Passion: This is something that Chen, Burton, Richard Branson, and countless other successful entrepreneurs have. Most have a great deal of it. Without passion, a company founder has little chance of commercializing an idea.

Risk-taking: This means courage and grit. Some might view it as an adventure, which can really get their blood flowing. Those who succeed in starting a company are willing to take calculated risks.

Hard work: Perhaps this goes without saying, but do not underestimate the number of hours, including evenings and weekends, that company founders spend. It’s often at a time when they are raising a family, making it even more challenging.

Determination: Founders of companies face a seemingly endless number of obstacles and problems, including flat-out rejection. Yet, they get up in the morning and work tirelessly to overcome them. They are absolutely determined to move forward, no matter what gets in their way.

Luck: Some would argue that you create your own luck. While this may be true, a little luck, such as accidentally meeting a person that becomes your co-founder or partner, helps a great deal. Putting yourself in a position to create luck is helpful.

Having an idea or two, along with passion, a willingness to take risks, a great work ethic, and determination does not guarantee success. Without these attributes, along with a bit of luck, a person has little chance of launching and growing a winning company.

Note also that much of this applies to entrepreneurs working within another organization. Launching a new product or business in these companies is not entirely different from starting a company.

Favorite Products of 2018

December 29, 2018

Filed under: life,review — Terry Wohlers @ 19:09

Nearly every year at this time, I look back at the products I purchased and like the most. The following is a summary.

Data projector ($350): Buying a data projector is not as easy as one would expect. The first one we purchased was said to have 2,500 lumens, but it was anything but bright. We returned it in favor of a ViewSonic projector with 3,600 lumens. It’s a great product, especially for the relatively low price.

Projector screen ($97): This 16:9, 254-cm (100-inch) screen is exceptional. It’s easy to transport, stand up, and take down. It comes with a carrying case that makes it even better.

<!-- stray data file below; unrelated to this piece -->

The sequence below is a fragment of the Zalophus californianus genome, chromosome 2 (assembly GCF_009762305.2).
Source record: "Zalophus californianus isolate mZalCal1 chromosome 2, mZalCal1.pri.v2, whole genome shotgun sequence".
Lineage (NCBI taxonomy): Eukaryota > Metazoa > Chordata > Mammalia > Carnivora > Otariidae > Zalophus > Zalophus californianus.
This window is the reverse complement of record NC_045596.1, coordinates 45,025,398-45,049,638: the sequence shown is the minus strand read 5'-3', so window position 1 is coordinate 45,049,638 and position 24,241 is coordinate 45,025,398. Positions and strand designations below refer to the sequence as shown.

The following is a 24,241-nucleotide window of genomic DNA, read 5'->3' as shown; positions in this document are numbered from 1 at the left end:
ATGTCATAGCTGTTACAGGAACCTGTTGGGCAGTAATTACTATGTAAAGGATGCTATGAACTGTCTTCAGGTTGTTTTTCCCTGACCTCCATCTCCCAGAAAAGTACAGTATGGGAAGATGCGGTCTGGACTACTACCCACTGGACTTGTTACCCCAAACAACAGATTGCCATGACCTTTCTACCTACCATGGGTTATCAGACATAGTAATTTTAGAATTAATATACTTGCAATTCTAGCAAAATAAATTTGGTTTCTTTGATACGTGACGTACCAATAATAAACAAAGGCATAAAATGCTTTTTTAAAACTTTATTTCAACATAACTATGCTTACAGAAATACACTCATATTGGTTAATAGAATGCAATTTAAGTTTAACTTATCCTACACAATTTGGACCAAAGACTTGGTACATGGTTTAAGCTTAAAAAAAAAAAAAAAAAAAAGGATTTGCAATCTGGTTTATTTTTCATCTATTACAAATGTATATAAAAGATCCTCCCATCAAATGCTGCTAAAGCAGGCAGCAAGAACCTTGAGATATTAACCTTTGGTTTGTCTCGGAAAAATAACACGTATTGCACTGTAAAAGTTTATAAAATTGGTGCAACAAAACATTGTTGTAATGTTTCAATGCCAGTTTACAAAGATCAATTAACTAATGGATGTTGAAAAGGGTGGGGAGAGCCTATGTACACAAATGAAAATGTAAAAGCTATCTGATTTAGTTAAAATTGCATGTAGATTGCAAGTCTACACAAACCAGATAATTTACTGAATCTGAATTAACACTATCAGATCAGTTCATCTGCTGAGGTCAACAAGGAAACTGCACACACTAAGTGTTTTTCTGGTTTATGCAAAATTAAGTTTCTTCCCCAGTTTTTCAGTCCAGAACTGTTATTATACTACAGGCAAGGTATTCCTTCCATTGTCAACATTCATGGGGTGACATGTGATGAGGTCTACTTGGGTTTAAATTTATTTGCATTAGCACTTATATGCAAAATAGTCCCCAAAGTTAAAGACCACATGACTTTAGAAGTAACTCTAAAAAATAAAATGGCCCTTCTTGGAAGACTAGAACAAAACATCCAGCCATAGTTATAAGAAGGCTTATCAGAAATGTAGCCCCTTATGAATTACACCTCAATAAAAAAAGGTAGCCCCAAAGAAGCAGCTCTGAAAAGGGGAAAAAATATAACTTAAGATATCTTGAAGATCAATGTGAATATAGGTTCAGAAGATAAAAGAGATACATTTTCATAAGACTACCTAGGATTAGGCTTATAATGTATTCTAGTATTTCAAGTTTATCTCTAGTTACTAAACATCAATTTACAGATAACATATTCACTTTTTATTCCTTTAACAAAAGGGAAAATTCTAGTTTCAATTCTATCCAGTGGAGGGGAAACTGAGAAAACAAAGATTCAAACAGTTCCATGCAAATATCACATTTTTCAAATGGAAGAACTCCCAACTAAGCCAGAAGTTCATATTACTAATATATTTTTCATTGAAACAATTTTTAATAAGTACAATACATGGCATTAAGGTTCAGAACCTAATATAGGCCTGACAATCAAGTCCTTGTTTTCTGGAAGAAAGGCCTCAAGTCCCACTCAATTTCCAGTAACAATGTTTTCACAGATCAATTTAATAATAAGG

Travel brief ($379): This is my second ballistic nylon laptop brief from Tumi. My first one is still like new and our son is now using it.

Stackable wine rack ($32): We liked the first one so much, we bought two more. Each bamboo rack stores 18 bottles.

Snow skis ($748): The Soul 7 HD skis from Rossignol are superb. They are not inexpensive, but they’re worth every penny.

Ear protection ($20): If you attend concerts or other events where sound can be excessive, consider this ear protection filter product from Westone. My wife and I each got a pair for the recent Eagles, Zac Brown, and Doobie Brothers concert.

Small USB fan ($14): Whether you’re working or relaxing in an area that’s a bit warm, consider this little gem from Opolar. The five-inch, USB-powered fan is well designed, offers two speeds, and is quiet.

 

How to Spell “Wohlers”

December 15, 2018

Filed under: life — Terry Wohlers @ 17:57

I inherited a name that is inherently misspelled. The most common misspelling is an omission of the S. The second most common is the swapping of the O and H. The most irritating is the addition of an apostrophe, as in “Wohler’s.” Adding an apostrophe to Wohlers is no different than adding one to Smith, Johnson, or Brown (i.e., Smit’h, Johnso’n, Brow’n). It is obviously incorrect and looks absurd, yet it’s really no different.

No one likes their name misspelled, especially when it’s published broadly. What’s puzzling to me is spelling a name accurately is really very easy, and it shows that the writer cares. It only takes a second or two to get it right. I can assure you that the person will be grateful.

Friends

December 1, 2018

Filed under: life — Terry Wohlers @ 06:20

What would we do without them? They give us so much. Friends ski, hike, bike, hunt, and fish together. And, sometimes, they get into deep and interesting discussions when traveling together. They hang out, tell jokes, and laugh together. They are there when one is in need of an ear. I can’t imagine life without them.